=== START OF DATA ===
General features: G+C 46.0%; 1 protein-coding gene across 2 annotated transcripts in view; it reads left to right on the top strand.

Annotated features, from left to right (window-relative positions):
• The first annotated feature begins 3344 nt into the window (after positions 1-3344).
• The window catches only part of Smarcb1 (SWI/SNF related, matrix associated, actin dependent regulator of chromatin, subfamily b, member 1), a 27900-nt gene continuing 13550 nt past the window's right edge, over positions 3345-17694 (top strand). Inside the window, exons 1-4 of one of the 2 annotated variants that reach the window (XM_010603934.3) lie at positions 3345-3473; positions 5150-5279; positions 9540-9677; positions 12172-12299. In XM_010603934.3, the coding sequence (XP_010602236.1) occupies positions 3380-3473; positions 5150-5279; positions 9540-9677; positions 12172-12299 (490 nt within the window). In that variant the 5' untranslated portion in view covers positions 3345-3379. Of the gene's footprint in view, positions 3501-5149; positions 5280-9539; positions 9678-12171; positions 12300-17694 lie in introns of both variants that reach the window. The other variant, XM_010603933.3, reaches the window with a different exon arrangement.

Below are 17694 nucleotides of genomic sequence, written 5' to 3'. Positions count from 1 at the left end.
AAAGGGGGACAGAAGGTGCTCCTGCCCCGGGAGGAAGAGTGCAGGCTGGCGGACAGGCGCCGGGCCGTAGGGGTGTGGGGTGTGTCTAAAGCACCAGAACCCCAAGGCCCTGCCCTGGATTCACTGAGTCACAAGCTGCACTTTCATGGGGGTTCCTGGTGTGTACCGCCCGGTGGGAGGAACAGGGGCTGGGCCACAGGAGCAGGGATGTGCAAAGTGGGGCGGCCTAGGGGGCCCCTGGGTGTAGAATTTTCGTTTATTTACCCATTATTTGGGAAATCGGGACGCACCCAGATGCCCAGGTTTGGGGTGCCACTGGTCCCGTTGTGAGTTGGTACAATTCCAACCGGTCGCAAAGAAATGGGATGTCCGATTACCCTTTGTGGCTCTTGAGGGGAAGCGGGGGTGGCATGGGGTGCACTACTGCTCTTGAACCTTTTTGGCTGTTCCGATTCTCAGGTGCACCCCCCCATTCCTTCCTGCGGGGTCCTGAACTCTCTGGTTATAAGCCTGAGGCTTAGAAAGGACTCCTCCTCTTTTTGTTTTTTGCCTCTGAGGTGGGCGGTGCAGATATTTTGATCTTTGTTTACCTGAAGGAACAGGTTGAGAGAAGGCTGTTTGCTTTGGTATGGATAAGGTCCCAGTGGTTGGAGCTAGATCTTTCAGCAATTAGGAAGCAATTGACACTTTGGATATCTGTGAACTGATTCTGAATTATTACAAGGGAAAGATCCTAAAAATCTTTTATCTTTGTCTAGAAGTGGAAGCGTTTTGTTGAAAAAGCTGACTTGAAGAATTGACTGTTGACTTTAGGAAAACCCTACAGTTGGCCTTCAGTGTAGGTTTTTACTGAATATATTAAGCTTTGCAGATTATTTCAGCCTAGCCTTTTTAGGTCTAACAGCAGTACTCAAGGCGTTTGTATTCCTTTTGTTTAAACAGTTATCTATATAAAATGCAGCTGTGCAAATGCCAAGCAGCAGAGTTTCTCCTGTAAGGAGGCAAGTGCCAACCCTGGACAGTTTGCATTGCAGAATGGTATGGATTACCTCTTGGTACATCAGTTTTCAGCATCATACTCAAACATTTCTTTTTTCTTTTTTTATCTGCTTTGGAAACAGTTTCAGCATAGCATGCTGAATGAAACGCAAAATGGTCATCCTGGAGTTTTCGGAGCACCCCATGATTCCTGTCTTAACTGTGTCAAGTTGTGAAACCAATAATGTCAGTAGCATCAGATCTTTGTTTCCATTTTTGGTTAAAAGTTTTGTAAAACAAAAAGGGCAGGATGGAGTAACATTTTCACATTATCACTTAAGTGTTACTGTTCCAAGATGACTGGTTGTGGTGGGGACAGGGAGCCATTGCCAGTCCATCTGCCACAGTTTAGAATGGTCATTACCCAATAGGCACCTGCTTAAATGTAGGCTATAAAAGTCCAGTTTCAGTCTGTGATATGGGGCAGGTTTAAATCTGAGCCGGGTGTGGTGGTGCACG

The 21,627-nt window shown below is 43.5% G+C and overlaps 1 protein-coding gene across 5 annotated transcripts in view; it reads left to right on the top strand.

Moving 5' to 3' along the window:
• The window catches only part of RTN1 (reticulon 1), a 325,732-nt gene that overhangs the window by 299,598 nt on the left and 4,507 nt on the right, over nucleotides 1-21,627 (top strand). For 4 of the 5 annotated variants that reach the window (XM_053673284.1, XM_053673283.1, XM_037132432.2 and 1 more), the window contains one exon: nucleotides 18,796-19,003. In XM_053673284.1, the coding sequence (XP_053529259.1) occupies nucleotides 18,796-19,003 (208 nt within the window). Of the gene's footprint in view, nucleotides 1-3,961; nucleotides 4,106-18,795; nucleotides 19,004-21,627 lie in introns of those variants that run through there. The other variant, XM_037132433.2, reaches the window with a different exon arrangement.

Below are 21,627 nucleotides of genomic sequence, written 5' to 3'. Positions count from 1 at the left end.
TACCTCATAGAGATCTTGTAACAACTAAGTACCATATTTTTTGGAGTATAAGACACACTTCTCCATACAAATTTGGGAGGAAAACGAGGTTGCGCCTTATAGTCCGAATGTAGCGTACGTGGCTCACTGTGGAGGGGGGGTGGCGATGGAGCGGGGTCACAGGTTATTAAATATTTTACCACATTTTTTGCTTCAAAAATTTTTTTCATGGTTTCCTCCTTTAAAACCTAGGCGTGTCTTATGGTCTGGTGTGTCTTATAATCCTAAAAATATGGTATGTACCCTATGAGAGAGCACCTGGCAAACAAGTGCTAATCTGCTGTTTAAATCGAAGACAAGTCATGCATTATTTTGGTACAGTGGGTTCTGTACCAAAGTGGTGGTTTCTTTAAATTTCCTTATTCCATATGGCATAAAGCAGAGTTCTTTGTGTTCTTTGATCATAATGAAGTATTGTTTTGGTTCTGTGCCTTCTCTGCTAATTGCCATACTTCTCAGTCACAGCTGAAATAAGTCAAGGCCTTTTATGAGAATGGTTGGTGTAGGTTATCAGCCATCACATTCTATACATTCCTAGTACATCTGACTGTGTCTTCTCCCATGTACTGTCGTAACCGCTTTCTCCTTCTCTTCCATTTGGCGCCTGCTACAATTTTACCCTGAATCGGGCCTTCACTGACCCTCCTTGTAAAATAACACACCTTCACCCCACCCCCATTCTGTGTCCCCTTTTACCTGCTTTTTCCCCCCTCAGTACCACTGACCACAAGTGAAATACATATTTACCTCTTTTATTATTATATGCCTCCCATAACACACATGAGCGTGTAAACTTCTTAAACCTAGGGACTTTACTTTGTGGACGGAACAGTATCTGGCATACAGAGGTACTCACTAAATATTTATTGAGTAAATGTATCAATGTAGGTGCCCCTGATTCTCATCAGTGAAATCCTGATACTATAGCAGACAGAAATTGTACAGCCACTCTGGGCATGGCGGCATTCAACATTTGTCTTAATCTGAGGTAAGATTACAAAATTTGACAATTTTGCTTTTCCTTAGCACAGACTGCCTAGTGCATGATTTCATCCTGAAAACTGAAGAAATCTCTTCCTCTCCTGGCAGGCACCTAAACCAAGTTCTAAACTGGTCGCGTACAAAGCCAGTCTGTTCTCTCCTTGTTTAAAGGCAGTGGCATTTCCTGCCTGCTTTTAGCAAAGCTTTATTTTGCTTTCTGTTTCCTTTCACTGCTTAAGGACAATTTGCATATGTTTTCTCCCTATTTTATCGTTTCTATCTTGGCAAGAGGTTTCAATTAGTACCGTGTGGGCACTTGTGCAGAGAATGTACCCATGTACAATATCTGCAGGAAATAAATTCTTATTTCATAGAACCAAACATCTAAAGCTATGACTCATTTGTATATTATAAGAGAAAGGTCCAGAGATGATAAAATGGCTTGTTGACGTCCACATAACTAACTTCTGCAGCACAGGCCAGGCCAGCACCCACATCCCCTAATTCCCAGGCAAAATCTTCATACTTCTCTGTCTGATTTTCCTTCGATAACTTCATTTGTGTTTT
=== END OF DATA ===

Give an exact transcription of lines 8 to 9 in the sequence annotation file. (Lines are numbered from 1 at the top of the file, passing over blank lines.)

Moving 5' to 3' along the window:
• The window catches only part of RTN1 (reticulon 1), a 325,732-nt gene that overhangs the window by 299,598 nt on the left and 4,507 nt on the right, over nucleotides 1-21,627 (top strand). For 4 of the 5 annotated variants that reach the window (XM_053673284.1, XM_053673283.1, XM_037132432.2 and 1 more), the window contains one exon: nucleotides 18,796-19,003. In XM_053673284.1, the coding sequence (XP_053529259.1) occupies nucleotides 18,796-19,003 (208 nt within the window). Of the gene's footprint in view, nucleotides 1-3,961; nucleotides 4,106-18,795; nucleotides 19,004-21,627 lie in introns of those variants that run through there. The other variant, XM_037132433.2, reaches the window with a different exon arrangement.